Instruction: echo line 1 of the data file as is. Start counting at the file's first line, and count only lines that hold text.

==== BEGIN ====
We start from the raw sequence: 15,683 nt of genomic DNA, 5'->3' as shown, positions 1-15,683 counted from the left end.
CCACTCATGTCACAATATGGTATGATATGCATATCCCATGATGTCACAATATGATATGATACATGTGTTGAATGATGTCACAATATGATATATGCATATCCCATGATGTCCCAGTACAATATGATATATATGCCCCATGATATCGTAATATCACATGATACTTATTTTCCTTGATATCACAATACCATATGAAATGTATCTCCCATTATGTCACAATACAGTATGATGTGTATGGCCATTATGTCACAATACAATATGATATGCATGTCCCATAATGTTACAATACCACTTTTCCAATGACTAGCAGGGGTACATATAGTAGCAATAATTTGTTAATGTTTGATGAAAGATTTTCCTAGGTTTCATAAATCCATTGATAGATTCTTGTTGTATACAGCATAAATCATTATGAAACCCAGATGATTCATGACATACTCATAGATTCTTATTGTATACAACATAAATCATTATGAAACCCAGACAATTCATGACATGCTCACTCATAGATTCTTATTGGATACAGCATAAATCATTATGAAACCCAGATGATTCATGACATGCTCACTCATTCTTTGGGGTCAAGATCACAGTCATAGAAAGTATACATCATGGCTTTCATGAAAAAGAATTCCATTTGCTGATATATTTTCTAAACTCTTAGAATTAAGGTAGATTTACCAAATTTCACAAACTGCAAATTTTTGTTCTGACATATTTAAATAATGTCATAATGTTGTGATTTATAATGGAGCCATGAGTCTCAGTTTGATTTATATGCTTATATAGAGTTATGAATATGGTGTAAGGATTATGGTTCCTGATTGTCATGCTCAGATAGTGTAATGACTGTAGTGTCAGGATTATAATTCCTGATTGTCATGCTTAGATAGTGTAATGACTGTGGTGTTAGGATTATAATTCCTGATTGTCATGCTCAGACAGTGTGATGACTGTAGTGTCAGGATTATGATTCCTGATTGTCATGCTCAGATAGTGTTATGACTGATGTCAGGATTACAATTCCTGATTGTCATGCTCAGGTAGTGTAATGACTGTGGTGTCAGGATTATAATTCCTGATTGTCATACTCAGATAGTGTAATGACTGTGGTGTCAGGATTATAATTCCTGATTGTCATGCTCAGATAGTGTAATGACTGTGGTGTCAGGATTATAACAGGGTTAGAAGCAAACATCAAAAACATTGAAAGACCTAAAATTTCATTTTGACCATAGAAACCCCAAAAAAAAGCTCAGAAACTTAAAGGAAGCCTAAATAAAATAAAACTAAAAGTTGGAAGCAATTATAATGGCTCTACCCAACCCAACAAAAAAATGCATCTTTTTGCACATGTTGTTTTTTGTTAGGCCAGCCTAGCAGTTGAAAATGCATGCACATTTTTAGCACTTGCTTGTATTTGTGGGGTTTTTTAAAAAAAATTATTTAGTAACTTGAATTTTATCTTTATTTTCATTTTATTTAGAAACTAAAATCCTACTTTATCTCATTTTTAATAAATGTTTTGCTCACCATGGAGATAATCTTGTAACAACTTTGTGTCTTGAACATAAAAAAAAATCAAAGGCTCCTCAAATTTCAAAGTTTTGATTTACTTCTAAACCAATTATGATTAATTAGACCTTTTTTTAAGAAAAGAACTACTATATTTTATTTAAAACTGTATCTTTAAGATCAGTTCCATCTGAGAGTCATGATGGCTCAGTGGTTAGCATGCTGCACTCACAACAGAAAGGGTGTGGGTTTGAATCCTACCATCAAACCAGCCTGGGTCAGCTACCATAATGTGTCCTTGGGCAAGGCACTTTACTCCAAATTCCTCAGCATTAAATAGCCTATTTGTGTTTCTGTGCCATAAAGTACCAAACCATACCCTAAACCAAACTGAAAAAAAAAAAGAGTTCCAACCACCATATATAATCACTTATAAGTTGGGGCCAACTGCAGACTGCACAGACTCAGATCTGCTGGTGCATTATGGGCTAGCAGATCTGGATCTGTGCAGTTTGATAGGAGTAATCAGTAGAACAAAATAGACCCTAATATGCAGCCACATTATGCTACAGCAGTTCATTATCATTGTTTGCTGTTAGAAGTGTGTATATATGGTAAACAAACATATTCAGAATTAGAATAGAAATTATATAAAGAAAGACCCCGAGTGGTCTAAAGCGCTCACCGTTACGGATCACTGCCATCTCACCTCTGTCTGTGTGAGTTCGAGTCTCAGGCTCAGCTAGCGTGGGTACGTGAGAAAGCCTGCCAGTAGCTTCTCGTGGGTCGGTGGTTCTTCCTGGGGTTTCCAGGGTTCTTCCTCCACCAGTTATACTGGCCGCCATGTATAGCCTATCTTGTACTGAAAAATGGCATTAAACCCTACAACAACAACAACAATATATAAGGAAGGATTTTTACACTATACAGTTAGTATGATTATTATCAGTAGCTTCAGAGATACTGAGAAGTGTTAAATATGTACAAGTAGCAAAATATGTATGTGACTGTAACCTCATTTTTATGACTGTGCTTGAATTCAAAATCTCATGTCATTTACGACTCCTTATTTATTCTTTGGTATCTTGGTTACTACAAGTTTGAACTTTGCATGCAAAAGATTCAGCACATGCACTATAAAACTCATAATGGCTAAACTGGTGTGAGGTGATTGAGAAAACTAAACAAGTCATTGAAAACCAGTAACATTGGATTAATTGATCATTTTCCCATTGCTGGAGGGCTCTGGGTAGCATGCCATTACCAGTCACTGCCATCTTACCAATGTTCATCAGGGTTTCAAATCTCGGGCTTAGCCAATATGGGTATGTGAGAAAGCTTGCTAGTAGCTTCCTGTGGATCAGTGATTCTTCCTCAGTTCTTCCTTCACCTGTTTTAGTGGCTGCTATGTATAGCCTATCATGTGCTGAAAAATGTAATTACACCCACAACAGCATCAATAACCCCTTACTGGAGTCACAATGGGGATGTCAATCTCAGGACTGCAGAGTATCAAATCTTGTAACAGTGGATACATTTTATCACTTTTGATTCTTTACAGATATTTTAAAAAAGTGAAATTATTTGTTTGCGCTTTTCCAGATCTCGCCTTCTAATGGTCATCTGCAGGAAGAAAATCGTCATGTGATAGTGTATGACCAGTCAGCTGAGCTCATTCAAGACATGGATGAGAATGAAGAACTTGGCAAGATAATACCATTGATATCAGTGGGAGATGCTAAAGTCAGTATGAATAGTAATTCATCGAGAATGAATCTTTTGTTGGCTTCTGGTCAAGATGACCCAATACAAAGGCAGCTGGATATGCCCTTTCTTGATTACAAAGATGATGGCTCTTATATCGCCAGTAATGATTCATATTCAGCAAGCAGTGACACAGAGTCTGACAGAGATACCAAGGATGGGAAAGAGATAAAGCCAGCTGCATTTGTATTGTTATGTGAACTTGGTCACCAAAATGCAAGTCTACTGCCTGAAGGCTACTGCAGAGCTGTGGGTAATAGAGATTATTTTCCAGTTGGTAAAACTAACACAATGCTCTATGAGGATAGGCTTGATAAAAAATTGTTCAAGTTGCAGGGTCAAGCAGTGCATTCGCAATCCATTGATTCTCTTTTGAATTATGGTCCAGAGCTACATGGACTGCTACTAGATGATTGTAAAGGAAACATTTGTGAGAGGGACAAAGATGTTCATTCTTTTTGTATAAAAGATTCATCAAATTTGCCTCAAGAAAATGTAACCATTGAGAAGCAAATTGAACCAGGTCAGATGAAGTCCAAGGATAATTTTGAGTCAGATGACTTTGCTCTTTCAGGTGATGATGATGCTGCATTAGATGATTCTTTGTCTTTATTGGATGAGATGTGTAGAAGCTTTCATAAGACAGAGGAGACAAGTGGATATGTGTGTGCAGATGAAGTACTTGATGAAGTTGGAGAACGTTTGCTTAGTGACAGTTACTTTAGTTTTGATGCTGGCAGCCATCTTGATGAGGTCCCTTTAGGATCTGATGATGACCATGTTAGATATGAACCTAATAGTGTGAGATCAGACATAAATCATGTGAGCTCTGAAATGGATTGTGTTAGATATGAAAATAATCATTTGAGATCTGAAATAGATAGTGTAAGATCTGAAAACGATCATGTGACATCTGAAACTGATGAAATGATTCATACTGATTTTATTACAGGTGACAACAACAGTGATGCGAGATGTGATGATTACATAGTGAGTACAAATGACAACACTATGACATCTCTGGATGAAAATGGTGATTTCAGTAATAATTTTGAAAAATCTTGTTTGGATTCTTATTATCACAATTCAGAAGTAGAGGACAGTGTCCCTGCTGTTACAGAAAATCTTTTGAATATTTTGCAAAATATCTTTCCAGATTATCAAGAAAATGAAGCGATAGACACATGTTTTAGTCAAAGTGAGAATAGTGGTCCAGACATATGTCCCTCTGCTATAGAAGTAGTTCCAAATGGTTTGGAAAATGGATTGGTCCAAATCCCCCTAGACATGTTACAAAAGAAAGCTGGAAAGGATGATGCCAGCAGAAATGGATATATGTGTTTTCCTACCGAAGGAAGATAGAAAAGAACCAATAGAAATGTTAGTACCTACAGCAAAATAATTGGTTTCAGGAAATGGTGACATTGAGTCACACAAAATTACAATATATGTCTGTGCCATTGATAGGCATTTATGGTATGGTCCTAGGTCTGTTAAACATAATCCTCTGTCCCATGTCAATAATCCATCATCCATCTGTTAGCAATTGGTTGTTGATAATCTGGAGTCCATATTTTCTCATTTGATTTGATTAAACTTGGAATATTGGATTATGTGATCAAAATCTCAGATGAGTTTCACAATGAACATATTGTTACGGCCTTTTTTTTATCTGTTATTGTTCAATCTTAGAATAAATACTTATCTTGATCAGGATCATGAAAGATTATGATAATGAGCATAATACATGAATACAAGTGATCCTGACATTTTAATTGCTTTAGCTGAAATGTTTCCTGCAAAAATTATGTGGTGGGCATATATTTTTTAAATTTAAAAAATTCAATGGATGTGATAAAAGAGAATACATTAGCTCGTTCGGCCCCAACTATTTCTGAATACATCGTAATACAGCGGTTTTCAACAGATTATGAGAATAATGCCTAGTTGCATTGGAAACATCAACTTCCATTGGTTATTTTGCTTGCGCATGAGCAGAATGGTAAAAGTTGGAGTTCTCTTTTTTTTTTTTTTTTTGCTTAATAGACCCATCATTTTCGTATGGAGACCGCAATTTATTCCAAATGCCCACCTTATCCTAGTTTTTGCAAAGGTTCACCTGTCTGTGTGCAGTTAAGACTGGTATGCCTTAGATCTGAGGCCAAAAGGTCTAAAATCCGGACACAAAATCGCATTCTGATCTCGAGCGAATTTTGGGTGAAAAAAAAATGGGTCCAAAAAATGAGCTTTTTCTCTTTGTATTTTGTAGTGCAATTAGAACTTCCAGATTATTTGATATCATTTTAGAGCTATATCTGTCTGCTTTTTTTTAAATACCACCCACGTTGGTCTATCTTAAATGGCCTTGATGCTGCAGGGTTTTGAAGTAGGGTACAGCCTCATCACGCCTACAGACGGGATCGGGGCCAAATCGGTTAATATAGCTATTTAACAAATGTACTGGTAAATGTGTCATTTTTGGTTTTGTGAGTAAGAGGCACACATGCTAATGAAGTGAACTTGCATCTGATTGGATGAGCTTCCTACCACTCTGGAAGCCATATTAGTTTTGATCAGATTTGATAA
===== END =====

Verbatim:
We start from the raw sequence: 15,683 nt of genomic DNA, 5'->3' as shown, positions 1-15,683 counted from the left end.